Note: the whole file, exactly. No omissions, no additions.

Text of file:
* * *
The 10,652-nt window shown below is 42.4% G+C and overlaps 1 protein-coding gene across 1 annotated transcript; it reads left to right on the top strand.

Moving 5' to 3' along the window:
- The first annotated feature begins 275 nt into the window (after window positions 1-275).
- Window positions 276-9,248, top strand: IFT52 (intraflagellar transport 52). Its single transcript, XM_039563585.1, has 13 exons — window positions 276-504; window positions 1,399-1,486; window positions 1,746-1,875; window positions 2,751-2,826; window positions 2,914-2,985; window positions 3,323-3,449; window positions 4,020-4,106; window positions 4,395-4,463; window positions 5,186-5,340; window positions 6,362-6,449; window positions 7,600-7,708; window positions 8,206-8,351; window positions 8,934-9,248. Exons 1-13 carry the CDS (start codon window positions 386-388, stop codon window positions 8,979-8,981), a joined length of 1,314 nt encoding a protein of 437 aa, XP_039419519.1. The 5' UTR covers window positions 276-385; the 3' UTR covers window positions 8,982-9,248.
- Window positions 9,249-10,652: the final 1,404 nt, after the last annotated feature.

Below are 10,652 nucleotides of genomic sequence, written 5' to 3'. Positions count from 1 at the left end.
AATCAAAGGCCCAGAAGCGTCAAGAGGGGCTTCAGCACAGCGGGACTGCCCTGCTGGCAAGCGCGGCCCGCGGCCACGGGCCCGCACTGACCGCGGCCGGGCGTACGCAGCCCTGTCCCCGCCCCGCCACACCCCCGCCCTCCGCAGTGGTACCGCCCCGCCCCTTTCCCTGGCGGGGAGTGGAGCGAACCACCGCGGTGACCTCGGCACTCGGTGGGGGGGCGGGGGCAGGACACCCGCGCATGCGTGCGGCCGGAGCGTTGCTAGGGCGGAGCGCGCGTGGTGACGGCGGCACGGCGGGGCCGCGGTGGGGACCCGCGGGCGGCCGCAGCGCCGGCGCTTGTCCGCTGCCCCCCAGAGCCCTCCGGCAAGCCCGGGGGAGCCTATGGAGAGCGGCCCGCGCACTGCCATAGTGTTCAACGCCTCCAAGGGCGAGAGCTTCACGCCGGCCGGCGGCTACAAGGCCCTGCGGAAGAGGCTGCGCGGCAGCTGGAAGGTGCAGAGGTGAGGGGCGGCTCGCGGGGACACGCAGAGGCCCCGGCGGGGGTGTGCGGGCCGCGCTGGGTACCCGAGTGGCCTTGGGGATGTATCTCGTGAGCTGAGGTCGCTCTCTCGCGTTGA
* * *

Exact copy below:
The 10,652-nt window shown below is 42.4% G+C and overlaps 1 protein-coding gene across 1 annotated transcript; it reads left to right on the top strand.

Moving 5' to 3' along the window:
- The first annotated feature begins 275 nt into the window (after window positions 1-275).
- Window positions 276-9,248, top strand: IFT52 (intraflagellar transport 52). Its single transcript, XM_039563585.1, has 13 exons — window positions 276-504; window positions 1,399-1,486; window positions 1,746-1,875; window positions 2,751-2,826; window positions 2,914-2,985; window positions 3,323-3,449; window positions 4,020-4,106; window positions 4,395-4,463; window positions 5,186-5,340; window positions 6,362-6,449; window positions 7,600-7,708; window positions 8,206-8,351; window positions 8,934-9,248. Exons 1-13 carry the CDS (start codon window positions 386-388, stop codon window positions 8,979-8,981), a joined length of 1,314 nt encoding a protein of 437 aa, XP_039419519.1. The 5' UTR covers window positions 276-385; the 3' UTR covers window positions 8,982-9,248.
- Window positions 9,249-10,652: the final 1,404 nt, after the last annotated feature.

Below are 10,652 nucleotides of genomic sequence, written 5' to 3'. Positions count from 1 at the left end.
AATCAAAGGCCCAGAAGCGTCAAGAGGGGCTTCAGCACAGCGGGACTGCCCTGCTGGCAAGCGCGGCCCGCGGCCACGGGCCCGCACTGACCGCGGCCGGGCGTACGCAGCCCTGTCCCCGCCCCGCCACACCCCCGCCCTCCGCAGTGGTACCGCCCCGCCCCTTTCCCTGGCGGGGAGTGGAGCGAACCACCGCGGTGACCTCGGCACTCGGTGGGGGGGCGGGGGCAGGACACCCGCGCATGCGTGCGGCCGGAGCGTTGCTAGGGCGGAGCGCGCGTGGTGACGGCGGCACGGCGGGGCCGCGGTGGGGACCCGCGGGCGGCCGCAGCGCCGGCGCTTGTCCGCTGCCCCCCAGAGCCCTCCGGCAAGCCCGGGGGAGCCTATGGAGAGCGGCCCGCGCACTGCCATAGTGTTCAACGCCTCCAAGGGCGAGAGCTTCACGCCGGCCGGCGGCTACAAGGCCCTGCGGAAGAGGCTGCGCGGCAGCTGGAAGGTGCAGAGGTGAGGGGCGGCTCGCGGGGACACGCAGAGGCCCCGGCGGGGGTGTGCGGGCCGCGCTGGGTACCCGAGTGGCCTTGGGGATGTATCTCGTGAGCTGAGGTCGCTCTCTCGCGTTGA